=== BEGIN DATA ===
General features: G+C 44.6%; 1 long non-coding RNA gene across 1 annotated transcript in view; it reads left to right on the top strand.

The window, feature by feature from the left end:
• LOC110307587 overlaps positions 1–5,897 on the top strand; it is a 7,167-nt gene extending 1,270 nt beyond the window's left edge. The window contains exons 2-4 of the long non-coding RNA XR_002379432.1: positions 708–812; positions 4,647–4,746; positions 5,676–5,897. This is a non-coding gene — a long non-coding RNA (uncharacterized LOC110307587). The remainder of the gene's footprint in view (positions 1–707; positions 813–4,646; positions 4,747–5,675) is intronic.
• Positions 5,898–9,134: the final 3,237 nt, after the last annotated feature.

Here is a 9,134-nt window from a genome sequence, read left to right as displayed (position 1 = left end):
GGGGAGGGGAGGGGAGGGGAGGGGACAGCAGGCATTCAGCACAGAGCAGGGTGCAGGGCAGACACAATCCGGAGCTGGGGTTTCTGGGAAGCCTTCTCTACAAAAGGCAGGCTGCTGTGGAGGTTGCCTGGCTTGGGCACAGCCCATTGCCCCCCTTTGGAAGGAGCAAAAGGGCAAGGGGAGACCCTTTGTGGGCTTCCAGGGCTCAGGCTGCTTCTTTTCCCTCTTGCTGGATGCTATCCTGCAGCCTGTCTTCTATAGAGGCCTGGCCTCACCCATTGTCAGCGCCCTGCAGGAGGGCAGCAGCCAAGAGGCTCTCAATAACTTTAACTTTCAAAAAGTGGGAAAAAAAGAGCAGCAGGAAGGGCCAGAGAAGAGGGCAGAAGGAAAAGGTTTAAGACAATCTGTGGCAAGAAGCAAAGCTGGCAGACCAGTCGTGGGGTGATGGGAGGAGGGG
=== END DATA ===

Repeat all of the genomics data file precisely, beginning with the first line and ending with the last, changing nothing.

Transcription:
General features: G+C 44.6%; 1 long non-coding RNA gene across 1 annotated transcript in view; it reads left to right on the top strand.

The window, feature by feature from the left end:
• LOC110307587 overlaps positions 1–5,897 on the top strand; it is a 7,167-nt gene extending 1,270 nt beyond the window's left edge. The window contains exons 2-4 of the long non-coding RNA XR_002379432.1: positions 708–812; positions 4,647–4,746; positions 5,676–5,897. This is a non-coding gene — a long non-coding RNA (uncharacterized LOC110307587). The remainder of the gene's footprint in view (positions 1–707; positions 813–4,646; positions 4,747–5,675) is intronic.
• Positions 5,898–9,134: the final 3,237 nt, after the last annotated feature.

Here is a 9,134-nt window from a genome sequence, read left to right as displayed (position 1 = left end):
GGGGAGGGGAGGGGAGGGGAGGGGACAGCAGGCATTCAGCACAGAGCAGGGTGCAGGGCAGACACAATCCGGAGCTGGGGTTTCTGGGAAGCCTTCTCTACAAAAGGCAGGCTGCTGTGGAGGTTGCCTGGCTTGGGCACAGCCCATTGCCCCCCTTTGGAAGGAGCAAAAGGGCAAGGGGAGACCCTTTGTGGGCTTCCAGGGCTCAGGCTGCTTCTTTTCCCTCTTGCTGGATGCTATCCTGCAGCCTGTCTTCTATAGAGGCCTGGCCTCACCCATTGTCAGCGCCCTGCAGGAGGGCAGCAGCCAAGAGGCTCTCAATAACTTTAACTTTCAAAAAGTGGGAAAAAAAGAGCAGCAGGAAGGGCCAGAGAAGAGGGCAGAAGGAAAAGGTTTAAGACAATCTGTGGCAAGAAGCAAAGCTGGCAGACCAGTCGTGGGGTGATGGGAGGAGGGG